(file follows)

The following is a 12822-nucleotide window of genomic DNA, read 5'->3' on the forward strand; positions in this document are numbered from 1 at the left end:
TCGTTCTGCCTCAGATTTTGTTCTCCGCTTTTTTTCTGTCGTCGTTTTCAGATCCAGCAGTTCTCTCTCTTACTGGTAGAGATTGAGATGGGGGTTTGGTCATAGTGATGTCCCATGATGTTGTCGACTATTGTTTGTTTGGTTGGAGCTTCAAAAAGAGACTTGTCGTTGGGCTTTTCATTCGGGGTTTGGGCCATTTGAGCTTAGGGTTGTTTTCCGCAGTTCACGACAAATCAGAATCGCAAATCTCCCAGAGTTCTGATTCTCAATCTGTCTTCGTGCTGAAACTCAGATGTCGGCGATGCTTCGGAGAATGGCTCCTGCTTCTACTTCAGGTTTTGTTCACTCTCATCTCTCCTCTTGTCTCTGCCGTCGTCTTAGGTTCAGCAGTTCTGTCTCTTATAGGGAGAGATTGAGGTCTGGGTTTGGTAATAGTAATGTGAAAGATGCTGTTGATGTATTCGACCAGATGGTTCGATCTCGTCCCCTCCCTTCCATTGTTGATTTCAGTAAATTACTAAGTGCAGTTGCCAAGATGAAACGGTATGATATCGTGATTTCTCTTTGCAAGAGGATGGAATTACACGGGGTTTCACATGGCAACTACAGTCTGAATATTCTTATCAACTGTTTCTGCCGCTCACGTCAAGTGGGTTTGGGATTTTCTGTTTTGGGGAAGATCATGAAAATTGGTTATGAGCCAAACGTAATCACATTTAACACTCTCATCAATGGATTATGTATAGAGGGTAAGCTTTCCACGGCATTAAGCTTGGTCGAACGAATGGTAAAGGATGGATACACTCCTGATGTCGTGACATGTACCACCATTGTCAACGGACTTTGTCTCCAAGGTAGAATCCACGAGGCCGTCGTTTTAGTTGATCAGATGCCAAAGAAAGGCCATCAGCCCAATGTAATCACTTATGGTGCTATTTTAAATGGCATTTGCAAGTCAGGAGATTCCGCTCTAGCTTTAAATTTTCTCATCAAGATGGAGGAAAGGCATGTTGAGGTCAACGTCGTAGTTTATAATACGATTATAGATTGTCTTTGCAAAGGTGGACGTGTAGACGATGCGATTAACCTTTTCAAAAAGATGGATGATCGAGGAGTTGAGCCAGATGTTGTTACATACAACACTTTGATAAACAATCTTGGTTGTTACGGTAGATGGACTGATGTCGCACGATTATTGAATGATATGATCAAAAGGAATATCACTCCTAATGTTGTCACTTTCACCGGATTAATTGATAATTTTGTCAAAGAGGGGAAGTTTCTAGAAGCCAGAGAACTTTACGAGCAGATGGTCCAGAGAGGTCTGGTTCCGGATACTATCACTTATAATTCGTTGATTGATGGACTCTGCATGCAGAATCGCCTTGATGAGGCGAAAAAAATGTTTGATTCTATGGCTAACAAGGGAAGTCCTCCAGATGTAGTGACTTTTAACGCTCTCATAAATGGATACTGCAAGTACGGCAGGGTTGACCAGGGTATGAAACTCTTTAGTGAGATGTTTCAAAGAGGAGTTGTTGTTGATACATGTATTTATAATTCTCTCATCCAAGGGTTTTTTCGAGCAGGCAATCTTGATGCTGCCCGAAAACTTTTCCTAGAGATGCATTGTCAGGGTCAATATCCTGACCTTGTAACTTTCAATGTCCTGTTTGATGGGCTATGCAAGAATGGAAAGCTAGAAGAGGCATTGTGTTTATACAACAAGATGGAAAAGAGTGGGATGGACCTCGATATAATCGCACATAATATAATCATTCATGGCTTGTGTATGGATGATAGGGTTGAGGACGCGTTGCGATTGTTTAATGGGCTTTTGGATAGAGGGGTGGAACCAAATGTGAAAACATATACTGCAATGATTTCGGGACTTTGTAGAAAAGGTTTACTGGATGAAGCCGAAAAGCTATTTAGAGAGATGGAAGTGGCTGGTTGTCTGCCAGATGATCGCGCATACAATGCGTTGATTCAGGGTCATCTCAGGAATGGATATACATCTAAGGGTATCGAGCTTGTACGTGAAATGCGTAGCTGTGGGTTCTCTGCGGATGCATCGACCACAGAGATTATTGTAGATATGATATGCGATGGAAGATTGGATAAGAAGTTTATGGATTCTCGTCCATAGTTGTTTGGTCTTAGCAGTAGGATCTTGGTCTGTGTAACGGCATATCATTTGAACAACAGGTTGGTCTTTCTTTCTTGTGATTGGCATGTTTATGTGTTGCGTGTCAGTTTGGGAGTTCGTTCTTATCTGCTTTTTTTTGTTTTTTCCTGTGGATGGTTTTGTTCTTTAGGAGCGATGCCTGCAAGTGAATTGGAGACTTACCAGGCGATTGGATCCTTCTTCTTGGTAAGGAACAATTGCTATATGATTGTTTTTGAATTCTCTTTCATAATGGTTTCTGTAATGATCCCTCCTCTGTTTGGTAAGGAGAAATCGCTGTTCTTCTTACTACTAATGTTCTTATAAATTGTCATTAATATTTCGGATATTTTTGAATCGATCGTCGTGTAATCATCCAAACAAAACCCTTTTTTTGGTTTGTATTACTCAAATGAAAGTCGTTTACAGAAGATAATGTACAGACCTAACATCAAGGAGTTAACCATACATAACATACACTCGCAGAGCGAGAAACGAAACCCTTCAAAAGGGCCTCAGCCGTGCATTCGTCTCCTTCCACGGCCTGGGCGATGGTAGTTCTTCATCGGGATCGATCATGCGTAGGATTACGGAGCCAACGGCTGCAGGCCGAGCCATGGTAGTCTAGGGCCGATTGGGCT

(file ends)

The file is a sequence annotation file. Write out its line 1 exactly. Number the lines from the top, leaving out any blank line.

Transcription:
The following is a 12822-nucleotide window of genomic DNA, read 5'->3' on the forward strand; positions in this document are numbered from 1 at the left end: